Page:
The Wild Reeds can be defined by one word: Harmony. However, the music is nearly indefinable. The sound from this LA based band fronted by Kinsey Lee, Mackenzie Howe and Sharon Silva dips in and out of multiple genres - some ethereal folk, a hint of country twang and some rock and roll rhythm (from Nick Jones and Nick Phakpiseth), but it all comes back to the root of this band's power: the fact that Lee, Howe and Silva harmonize like triplets separated at birth.
Growing up in Jackson, Tennessee, Erin Rae got an early introduction to folk music at home. Her mom and dad were both part-time musicians, playing their own brand of American roots music at churches, county fairs and coffee shops in west Tennessee. Starting as early as five years old, she would join them for a song or two.
Two decades later, she's still spending her time onstage — this time as the main act. Erin and company released her full-length debut, Soon Enough, independently in the US in September 2015, receiving glowing support from long-time tastemakers at NPR music (All Songs Considered and year-end “Songs We Love” list), Rolling Stone, The Fader, and more. The success of her independent release in the US lead Clubhouse Records UK to pick up and release Soon Enough across the pond in June 2016. With continued support from NPR, BBC, countless music bloggers, and support from fellows in the Nashville community like Margo Price, what might have been a blip on the indie radar has proved to be a career shaping record with life left in it, even a year later.
“I’ve always said that, if George Jones sang on a disco song, I think it’d still be country,” Kelsey Waldon muses. “If it’s a part of who you are, it’s a part of who you are.” And country music is very much a part of who she is, a part of who she’s always been. The Kentucky singer/songwriter hails from Monkey’s Eyebrow, in rural Ballard County where her family put down roots several generations ago, metaphorically and otherwise. “Farming and planting tobacco were some of the first jobs I had growing up,” she recounts.
Even so, Waldon’s musical tastes reach well beyond those borders, as evidenced on her new release, I’ve Got a Way. From classic crooners like Merle Haggard and Loretta Lynn, to bluegrass greats like Ralph Stanley and Ricky Skaggs, to iconic songwriters like Townes Van Zandt and Guy Clark, she wears her influences on her sleeve… and proudly so. “I’ve spent a huge majority of my life studying my favorite records, my favorite songs, and my most-favorite singers,” she says, adding, “and you never stop learning or gaining from it. I’m still doing it all the time.”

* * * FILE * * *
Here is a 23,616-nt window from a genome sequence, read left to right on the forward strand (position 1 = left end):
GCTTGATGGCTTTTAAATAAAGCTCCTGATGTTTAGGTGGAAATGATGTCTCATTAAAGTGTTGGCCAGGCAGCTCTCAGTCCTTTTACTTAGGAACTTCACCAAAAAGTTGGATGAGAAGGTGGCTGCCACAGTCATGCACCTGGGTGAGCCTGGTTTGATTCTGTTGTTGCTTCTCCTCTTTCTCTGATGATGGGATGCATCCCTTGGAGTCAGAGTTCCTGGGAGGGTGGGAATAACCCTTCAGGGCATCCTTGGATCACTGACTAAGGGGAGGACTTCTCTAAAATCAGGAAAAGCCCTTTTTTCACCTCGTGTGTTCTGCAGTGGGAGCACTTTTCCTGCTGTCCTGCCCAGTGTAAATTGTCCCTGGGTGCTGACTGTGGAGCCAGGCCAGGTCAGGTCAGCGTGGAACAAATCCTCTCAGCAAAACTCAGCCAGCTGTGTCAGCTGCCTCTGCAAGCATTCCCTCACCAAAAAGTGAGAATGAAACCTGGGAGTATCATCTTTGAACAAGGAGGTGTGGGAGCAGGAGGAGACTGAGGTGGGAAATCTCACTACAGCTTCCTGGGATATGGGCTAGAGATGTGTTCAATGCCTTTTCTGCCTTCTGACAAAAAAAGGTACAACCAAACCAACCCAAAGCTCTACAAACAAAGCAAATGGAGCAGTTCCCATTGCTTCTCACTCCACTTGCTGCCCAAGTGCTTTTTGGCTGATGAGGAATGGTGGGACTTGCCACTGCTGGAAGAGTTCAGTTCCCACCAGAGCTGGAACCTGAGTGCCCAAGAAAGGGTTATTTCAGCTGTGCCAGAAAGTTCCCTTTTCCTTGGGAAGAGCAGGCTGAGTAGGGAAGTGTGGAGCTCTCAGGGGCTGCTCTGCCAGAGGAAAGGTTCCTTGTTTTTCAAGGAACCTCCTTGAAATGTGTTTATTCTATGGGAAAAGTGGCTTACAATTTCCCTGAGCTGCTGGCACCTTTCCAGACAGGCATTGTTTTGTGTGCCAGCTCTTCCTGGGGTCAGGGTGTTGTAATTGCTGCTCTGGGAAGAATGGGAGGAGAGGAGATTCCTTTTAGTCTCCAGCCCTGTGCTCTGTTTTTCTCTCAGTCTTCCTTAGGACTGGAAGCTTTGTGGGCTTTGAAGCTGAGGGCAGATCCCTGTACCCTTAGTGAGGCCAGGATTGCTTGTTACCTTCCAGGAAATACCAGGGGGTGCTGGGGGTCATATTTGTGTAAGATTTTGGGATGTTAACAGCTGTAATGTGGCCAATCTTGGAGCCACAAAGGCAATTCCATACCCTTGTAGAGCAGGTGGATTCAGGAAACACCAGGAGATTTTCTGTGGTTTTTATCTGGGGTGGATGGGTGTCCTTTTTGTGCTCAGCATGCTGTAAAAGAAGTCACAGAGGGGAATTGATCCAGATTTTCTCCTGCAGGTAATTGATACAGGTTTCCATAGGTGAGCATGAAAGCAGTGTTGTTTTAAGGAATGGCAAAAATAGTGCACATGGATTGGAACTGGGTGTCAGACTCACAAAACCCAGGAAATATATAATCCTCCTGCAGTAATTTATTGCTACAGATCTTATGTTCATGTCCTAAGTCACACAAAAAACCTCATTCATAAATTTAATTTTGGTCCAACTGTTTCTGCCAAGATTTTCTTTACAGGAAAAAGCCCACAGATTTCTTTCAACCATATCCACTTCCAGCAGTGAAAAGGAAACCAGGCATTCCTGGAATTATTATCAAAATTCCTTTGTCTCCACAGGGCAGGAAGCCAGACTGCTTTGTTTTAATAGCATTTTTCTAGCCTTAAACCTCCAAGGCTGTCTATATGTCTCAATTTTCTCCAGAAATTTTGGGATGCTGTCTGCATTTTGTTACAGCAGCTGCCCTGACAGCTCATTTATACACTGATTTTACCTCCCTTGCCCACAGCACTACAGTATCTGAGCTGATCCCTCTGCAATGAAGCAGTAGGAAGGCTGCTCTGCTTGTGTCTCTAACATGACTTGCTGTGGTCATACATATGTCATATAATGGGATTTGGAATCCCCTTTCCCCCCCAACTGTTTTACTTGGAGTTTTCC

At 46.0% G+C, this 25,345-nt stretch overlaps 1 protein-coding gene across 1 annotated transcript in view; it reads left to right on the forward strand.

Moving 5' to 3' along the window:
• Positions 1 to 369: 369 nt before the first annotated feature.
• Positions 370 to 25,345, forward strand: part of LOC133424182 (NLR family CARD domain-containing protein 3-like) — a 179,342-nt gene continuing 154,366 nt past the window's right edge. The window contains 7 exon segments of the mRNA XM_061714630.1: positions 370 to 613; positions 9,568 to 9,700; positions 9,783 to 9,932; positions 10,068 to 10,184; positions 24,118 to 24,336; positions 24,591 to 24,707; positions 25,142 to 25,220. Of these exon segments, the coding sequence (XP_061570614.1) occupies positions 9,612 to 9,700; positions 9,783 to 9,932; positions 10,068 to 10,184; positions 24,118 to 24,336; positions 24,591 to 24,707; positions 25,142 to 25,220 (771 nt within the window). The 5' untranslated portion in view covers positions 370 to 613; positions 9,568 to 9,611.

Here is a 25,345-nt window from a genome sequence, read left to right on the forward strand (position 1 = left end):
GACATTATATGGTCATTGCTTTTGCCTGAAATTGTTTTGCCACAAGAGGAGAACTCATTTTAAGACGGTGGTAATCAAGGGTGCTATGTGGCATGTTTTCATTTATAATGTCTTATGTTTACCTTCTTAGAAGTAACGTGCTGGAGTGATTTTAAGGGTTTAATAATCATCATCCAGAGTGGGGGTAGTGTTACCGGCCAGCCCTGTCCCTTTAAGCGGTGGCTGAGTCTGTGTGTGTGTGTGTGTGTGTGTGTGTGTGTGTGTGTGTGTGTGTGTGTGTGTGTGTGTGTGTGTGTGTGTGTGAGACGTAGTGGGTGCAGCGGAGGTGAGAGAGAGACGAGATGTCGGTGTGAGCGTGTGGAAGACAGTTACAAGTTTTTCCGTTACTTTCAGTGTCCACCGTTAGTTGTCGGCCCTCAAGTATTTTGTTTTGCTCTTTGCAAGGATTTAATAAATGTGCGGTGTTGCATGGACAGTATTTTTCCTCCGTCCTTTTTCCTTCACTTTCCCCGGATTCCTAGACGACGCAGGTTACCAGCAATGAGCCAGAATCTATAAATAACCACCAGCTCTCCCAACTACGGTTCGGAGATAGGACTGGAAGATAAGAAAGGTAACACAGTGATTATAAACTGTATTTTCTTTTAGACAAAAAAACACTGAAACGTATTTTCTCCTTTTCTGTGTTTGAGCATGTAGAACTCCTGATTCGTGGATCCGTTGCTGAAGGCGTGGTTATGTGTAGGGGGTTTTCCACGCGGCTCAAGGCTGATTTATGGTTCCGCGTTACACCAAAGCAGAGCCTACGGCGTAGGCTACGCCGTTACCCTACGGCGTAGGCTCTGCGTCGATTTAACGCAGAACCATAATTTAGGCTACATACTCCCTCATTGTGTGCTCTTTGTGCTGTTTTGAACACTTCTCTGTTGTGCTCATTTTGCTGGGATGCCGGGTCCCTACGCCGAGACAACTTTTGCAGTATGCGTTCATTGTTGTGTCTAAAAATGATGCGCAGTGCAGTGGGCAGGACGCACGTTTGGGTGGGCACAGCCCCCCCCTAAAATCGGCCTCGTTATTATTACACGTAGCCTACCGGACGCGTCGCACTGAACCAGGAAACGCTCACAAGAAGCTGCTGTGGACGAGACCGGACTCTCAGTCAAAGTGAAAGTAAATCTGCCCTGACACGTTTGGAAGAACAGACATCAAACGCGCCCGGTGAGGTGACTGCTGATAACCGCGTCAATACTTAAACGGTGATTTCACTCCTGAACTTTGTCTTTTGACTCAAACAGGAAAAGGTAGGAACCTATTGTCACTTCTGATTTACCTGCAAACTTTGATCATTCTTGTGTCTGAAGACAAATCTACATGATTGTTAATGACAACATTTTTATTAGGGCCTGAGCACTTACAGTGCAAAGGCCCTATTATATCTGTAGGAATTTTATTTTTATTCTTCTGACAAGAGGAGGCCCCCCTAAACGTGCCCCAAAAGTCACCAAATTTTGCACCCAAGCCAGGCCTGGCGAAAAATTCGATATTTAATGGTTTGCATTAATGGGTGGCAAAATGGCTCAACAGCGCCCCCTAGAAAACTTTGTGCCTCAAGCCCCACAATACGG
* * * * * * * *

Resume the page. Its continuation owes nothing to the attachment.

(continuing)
Most people don't plead in the form of a dare. That blend of vulnerability and brash confidence is part of what makes Cauthen and his music––which often hinges on the same paradox––so compelling. Whether it was by heavenly intervention or sheer force of will, Cauthen emerged with My Gospel (Lightning Rod Records), his mesmerizing full-length solo debut. Produced by Beau Bedford, the record is both an artistic and personal triumph. My Gospel captures a young artist in full possession of a raw virtuosity that must sometimes feel like a burden: If your singing takes listeners on white-knuckle rides and you write like a hard-luck Transcendentalist poet who abandoned the East Coast for the desert, you’d better do both. Anything else just wouldn’t feel like living. “I don’t know what else I’m supposed to do in life,” Cauthen says. “So I just kept on working. Even when I didn’t hardly have money to eat, my songs allowed me to get into the studios. I wrote my way into this thing.”
Cauthen delivers the songs on My Gospel with the tortured showmanship of Jerry Lee Lewis and seductive ease of Elvis. The idea of a life-affirming power found in the connectedness of people courses throughout the record. The album kicks off with “Still Drivin’,” which calls up the swampy finger-picking of Jerry Reed as it proclaims survival. “It’s my don’t-give-up anthem,” Cauthen says. “Keep on truckin’.” As he thunders, “Still drivin’ / when’s this break gonna come?” the word “break” points to both a career breakthrough and the universal need for rest. “I love to leave the plots of songs open-ended,” he says, enjoying the different possibilities for interpretation the track allows.
“It started with golf clubs and country clubs, but now it’s all rock clubs,” Liz says, giggling. She spent the majority of her life developing her golf skills, only to drop her college scholarship to move to Nashville and pursue music. “Writing songs and playing the guitar came as naturally to me as golf did. But music tickled my brain in a way nothing else ever could.”
But, Liz didn’t know a soul in Nashville when she moved. So, she went and got a job at a familiar place: a country club. “Liz may not have known anyone when she moved here,” says the Stampede low-end provider Grant. “But now, I feel like she knows pretty much every person she walks past. She just doesn’t stop smiling, and people don’t stop smiling back.” Coincidentally—or not so coincidentally cuz, well, Nashville—some fellow co-workers at the country club also had a band. They called themselves Future Thieves, and they offered to record Liz’s first EP, Monsters. After that, Liz began writing songs as frequently as she smiles. She formed a band with Ky Baker on drums and Grant Prettyman on the weird long guitar, and they recorded the Live at the Silent Planet EP. And now, there’s enough new songs to record a full-length album.“The record we’re working on now is a combination of Liz’s darkly-lit, reclusive songwriting habits, and Grant and I’s Rolling Rock induced rock and roll” chimes Ky. “It’s about bringing our different styles together to create something that makes us all question what kind of music we even like anyways.”